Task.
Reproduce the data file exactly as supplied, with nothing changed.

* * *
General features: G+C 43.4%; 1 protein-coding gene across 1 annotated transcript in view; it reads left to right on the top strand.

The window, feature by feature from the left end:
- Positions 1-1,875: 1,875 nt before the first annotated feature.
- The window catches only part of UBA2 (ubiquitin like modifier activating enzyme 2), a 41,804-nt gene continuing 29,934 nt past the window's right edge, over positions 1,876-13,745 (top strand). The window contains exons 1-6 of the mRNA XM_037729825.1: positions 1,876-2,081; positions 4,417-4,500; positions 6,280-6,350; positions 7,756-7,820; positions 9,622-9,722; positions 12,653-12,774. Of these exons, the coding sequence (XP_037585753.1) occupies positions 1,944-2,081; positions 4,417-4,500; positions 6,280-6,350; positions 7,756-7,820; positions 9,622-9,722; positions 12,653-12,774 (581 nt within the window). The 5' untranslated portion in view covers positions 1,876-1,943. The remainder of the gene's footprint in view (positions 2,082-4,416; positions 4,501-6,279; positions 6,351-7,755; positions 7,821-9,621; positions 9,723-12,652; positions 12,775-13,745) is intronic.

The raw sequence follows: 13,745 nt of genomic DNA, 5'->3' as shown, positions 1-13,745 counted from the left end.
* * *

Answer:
General features: G+C 43.4%; 1 protein-coding gene across 1 annotated transcript in view; it reads left to right on the top strand.

The window, feature by feature from the left end:
- Positions 1-1,875: 1,875 nt before the first annotated feature.
- The window catches only part of UBA2 (ubiquitin like modifier activating enzyme 2), a 41,804-nt gene continuing 29,934 nt past the window's right edge, over positions 1,876-13,745 (top strand). The window contains exons 1-6 of the mRNA XM_037729825.1: positions 1,876-2,081; positions 4,417-4,500; positions 6,280-6,350; positions 7,756-7,820; positions 9,622-9,722; positions 12,653-12,774. Of these exons, the coding sequence (XP_037585753.1) occupies positions 1,944-2,081; positions 4,417-4,500; positions 6,280-6,350; positions 7,756-7,820; positions 9,622-9,722; positions 12,653-12,774 (581 nt within the window). The 5' untranslated portion in view covers positions 1,876-1,943. The remainder of the gene's footprint in view (positions 2,082-4,416; positions 4,501-6,279; positions 6,351-7,755; positions 7,821-9,621; positions 9,723-12,652; positions 12,775-13,745) is intronic.

The raw sequence follows: 13,745 nt of genomic DNA, 5'->3' as shown, positions 1-13,745 counted from the left end.